Healing: A Change in Perspective (“What is healing but a change in perspective?” Mark Doty)
Through brief exercises, Kendrick and participants will explore writing’s role in create a therapeutic space in which personal perceptions can shift. Telling and refining “story” enacts a healing change of perspective and in this workshop the role of revision and craft will also be addressed as participants begin creating healing narratives.
In Their Own Voices: Students Present Writing and Healing Class Projects
Five students from Georgia Southern University bear witness to the benefits and limitations of writing, telling, and revising traumatic narratives in a Writing and Healing course in spring 2010. Using poetry, music, photographs, and interactive writing assignments, they share what they learned from interdisciplinary research, writing and reading aloud their own stories, and listening to classmates. They describe what it is like to be black, gay, overweight, sexually assaulted, addicted, abandoned, and/or ill, and where/how they are now.
Memoir: From Notebook to Manuscript
This workshop will discuss how to transform journal entries into a completed memoir and how to use the notebook as a powerful tool in writing a memoir. The workshop will address the key elements of a compelling memoir and how to bring your story to life. Participants will be given writing exercises, receive memory-retrieval tips, and learn how to journal effectively for future use.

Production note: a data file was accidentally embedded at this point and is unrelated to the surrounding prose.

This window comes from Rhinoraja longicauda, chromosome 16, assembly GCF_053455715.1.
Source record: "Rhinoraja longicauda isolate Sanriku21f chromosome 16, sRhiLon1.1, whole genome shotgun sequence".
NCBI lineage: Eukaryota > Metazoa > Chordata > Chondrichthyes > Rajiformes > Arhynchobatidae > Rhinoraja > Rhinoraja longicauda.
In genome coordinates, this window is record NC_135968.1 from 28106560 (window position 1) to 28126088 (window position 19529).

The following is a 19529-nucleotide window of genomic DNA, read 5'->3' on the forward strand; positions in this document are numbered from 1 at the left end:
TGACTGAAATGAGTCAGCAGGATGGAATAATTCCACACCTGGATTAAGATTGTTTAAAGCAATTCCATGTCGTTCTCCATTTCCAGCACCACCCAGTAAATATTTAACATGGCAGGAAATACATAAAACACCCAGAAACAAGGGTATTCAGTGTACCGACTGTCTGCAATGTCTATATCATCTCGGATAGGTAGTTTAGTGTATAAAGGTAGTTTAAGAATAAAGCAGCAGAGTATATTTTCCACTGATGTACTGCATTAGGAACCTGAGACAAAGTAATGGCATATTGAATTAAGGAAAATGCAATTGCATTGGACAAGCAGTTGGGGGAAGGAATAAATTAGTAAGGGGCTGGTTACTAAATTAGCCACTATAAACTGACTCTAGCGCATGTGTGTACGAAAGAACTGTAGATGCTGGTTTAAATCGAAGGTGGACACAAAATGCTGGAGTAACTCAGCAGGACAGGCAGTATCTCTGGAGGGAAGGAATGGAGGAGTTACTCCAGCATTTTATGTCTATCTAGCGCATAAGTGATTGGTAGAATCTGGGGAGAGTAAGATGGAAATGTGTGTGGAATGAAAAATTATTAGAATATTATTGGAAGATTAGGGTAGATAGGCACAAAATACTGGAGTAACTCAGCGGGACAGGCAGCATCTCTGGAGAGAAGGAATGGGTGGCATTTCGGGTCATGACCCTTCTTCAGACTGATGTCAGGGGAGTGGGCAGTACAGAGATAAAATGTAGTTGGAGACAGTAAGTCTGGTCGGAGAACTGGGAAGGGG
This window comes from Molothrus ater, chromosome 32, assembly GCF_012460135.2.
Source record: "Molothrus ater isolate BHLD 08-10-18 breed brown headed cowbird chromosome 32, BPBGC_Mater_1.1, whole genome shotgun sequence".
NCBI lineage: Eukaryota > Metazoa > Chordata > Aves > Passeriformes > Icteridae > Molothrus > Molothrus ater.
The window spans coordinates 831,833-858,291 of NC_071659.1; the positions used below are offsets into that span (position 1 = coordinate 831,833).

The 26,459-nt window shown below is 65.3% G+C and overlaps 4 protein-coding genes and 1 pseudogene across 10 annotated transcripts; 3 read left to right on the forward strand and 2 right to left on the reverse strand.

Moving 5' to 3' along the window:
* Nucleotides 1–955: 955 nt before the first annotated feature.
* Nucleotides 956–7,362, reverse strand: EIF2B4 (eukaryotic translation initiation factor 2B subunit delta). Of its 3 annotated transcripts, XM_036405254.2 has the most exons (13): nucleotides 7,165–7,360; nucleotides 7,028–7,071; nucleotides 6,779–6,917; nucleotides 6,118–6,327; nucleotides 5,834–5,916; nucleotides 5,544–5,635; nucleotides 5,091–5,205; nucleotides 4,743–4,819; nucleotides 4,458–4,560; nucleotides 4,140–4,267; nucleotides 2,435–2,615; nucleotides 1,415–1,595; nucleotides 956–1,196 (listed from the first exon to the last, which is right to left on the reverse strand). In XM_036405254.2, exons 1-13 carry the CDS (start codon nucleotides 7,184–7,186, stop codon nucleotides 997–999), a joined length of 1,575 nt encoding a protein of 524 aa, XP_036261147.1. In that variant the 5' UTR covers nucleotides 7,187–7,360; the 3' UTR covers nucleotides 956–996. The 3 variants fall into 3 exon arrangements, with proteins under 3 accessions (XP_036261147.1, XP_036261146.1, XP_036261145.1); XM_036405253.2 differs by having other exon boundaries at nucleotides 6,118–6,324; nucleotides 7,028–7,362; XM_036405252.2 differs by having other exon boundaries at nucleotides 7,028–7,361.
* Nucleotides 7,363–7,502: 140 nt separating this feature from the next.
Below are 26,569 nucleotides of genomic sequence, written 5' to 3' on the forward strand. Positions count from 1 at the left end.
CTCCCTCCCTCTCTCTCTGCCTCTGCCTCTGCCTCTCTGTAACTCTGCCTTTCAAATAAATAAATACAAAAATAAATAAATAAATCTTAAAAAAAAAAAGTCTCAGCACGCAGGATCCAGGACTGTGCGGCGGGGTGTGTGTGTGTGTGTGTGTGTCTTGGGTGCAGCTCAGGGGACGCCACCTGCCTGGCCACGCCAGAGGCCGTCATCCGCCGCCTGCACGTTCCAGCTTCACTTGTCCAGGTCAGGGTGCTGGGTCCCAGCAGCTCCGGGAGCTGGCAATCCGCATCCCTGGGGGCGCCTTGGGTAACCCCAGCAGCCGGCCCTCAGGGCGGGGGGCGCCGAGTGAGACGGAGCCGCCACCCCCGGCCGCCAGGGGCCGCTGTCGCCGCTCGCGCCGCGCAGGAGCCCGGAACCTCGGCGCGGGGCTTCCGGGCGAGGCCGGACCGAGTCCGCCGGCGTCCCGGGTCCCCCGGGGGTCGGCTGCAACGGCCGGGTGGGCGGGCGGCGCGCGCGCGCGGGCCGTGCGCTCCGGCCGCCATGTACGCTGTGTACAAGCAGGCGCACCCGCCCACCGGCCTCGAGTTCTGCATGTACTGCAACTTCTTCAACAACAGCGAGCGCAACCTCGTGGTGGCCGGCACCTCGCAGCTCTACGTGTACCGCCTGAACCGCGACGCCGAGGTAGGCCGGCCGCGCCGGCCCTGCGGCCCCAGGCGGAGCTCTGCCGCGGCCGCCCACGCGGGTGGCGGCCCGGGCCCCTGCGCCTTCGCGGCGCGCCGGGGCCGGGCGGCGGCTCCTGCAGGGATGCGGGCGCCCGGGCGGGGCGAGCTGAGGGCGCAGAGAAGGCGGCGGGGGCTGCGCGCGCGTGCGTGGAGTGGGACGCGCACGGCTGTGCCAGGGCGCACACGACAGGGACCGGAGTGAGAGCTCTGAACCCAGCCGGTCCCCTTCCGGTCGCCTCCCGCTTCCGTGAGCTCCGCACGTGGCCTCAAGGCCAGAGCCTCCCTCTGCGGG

Healing the Healer: Addressing Compassion, Fatigue, and Burnout Through the Journal
All of us in helping professions are vulnerable to being overwhelmed with the challenges and pain our clients and patients share with us. In our commitment to helping others, we often overlook the toll it takes on our own lives. A sneak peak at a 12-hour workshop for CEU and contact hour credit, this breakout session will touch on the research about compassion fatigue and burnout and offer participants 2-3 journal techniques to address them.
Journaling After Brain Injury
After a brain injury, it’s important to be able to tell the stories of one’s new life. This experiential presentation will introduce the concepts of “After Brain Injury: Telling Your Story” journaling workshops that help people with brain injury to clarify experiences, deal with life changes and strong emotions, and focus on the positive. People with brain injury, family members/caregivers, journal instructors, and therapists can all benefit from this workshop. Bring a journal or notebook.
How Do I Read a Sick Human Being? : Teaching Reading and Writing to Enrich Students’ Abilities to Interpret Illness and Cultivate Healing
Jennifer R. Thomas
This interactive workshop examines how integrating literary studies into health professional education supports healing. Participants will read and write as we explore how narrative medicine assists with interpreting illness stories. Ultimately, participants will learn how literary studies empower students with a perspective that (1) enriches their understanding of illness experiences and healing, (2) fosters more accurate health assessments, and (3) assists with developing a professional identity. Participants from various career stages are welcome.